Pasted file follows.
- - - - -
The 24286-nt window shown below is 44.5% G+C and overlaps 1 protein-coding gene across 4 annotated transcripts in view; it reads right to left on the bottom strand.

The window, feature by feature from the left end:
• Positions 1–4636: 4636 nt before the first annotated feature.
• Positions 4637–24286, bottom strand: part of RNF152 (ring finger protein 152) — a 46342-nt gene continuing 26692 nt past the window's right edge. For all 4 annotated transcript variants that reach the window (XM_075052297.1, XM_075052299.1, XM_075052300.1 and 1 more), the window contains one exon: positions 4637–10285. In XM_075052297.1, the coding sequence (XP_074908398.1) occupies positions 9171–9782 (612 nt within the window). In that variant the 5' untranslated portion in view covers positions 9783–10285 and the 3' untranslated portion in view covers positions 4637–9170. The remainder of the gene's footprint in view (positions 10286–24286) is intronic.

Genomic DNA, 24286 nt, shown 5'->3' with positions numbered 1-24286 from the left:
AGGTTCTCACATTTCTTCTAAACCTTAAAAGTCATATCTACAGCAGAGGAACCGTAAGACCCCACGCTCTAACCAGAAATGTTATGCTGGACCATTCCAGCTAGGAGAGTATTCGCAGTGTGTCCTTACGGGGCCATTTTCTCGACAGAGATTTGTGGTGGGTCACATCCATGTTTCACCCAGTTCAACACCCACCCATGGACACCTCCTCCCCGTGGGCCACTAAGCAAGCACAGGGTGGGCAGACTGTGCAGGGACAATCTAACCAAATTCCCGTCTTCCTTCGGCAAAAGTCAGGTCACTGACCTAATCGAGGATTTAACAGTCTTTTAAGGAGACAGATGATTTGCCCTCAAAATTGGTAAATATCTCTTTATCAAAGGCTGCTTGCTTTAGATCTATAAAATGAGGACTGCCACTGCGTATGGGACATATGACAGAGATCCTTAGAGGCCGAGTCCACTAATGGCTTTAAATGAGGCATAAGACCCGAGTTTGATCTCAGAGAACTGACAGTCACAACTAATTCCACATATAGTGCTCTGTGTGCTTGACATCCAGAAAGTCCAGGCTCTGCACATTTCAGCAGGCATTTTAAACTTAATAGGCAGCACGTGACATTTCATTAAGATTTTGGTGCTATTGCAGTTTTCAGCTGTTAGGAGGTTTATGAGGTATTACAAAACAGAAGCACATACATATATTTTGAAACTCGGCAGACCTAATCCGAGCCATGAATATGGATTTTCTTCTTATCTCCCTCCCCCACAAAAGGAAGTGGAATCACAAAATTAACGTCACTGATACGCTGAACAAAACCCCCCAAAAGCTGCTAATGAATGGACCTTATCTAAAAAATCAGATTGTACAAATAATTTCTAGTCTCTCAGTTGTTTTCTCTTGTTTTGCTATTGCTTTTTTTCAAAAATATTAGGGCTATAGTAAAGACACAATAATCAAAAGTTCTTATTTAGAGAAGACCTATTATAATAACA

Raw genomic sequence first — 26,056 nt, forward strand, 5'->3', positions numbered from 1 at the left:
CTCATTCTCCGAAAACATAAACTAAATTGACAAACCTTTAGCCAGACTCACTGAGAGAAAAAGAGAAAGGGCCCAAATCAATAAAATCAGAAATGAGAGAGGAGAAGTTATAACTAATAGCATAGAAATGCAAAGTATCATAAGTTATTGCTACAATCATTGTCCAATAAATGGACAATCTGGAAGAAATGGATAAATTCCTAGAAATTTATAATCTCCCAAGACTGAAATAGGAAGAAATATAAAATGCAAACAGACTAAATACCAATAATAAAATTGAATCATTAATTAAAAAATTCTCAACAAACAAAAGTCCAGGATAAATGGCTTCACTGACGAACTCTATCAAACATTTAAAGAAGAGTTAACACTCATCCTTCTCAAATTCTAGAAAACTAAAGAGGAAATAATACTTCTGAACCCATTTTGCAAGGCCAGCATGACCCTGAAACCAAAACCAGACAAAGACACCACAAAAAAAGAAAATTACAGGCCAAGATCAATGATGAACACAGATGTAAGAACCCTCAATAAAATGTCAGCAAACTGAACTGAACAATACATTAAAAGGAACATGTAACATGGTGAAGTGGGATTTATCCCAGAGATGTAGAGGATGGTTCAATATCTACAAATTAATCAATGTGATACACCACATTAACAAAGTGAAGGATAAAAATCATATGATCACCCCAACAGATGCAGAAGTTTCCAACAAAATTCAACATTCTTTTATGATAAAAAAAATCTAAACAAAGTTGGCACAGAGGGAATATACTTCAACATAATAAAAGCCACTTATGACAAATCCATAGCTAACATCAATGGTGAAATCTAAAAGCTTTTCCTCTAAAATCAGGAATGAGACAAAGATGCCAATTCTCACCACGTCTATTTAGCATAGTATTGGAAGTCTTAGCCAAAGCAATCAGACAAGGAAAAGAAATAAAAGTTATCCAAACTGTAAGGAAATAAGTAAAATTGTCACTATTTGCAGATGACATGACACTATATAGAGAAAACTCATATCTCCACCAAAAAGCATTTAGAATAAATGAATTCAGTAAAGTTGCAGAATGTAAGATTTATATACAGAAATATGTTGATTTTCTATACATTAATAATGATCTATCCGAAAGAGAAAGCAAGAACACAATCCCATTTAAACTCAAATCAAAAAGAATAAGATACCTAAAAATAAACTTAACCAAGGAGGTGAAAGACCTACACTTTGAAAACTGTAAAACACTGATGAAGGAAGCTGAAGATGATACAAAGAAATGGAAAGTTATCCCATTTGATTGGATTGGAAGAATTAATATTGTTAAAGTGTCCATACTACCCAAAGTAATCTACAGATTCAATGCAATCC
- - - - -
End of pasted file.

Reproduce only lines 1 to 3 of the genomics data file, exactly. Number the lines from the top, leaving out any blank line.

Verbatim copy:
The 24286-nt window shown below is 44.5% G+C and overlaps 1 protein-coding gene across 4 annotated transcripts in view; it reads right to left on the bottom strand.

The window, feature by feature from the left end:
• Positions 1–4636: 4636 nt before the first annotated feature.